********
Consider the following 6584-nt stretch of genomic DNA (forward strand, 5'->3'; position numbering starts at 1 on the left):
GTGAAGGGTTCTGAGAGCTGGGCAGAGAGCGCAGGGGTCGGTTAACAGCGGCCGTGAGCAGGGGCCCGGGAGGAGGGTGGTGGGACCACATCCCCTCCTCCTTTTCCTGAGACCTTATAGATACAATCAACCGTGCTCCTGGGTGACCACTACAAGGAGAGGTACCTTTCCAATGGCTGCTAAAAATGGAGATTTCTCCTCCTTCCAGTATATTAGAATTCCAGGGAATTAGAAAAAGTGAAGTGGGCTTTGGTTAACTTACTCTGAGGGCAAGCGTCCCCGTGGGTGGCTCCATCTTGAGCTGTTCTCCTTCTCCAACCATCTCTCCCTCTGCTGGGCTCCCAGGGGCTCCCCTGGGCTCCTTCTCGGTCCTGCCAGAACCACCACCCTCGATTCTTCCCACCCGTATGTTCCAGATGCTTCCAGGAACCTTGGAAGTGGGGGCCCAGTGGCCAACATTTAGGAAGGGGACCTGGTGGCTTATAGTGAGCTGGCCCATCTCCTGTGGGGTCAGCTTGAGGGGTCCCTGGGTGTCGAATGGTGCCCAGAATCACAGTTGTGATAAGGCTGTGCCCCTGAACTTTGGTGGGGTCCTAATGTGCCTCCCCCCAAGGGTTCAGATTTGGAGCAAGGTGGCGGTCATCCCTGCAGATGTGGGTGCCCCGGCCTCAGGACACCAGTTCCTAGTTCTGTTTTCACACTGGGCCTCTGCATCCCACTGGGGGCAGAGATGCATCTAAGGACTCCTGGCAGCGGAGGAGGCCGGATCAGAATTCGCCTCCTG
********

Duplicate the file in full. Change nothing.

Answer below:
Consider the following 6584-nt stretch of genomic DNA (forward strand, 5'->3'; position numbering starts at 1 on the left):
GTGAAGGGTTCTGAGAGCTGGGCAGAGAGCGCAGGGGTCGGTTAACAGCGGCCGTGAGCAGGGGCCCGGGAGGAGGGTGGTGGGACCACATCCCCTCCTCCTTTTCCTGAGACCTTATAGATACAATCAACCGTGCTCCTGGGTGACCACTACAAGGAGAGGTACCTTTCCAATGGCTGCTAAAAATGGAGATTTCTCCTCCTTCCAGTATATTAGAATTCCAGGGAATTAGAAAAAGTGAAGTGGGCTTTGGTTAACTTACTCTGAGGGCAAGCGTCCCCGTGGGTGGCTCCATCTTGAGCTGTTCTCCTTCTCCAACCATCTCTCCCTCTGCTGGGCTCCCAGGGGCTCCCCTGGGCTCCTTCTCGGTCCTGCCAGAACCACCACCCTCGATTCTTCCCACCCGTATGTTCCAGATGCTTCCAGGAACCTTGGAAGTGGGGGCCCAGTGGCCAACATTTAGGAAGGGGACCTGGTGGCTTATAGTGAGCTGGCCCATCTCCTGTGGGGTCAGCTTGAGGGGTCCCTGGGTGTCGAATGGTGCCCAGAATCACAGTTGTGATAAGGCTGTGCCCCTGAACTTTGGTGGGGTCCTAATGTGCCTCCCCCCAAGGGTTCAGATTTGGAGCAAGGTGGCGGTCATCCCTGCAGATGTGGGTGCCCCGGCCTCAGGACACCAGTTCCTAGTTCTGTTTTCACACTGGGCCTCTGCATCCCACTGGGGGCAGAGATGCATCTAAGGACTCCTGGCAGCGGAGGAGGCCGGATCAGAATTCGCCTCCTG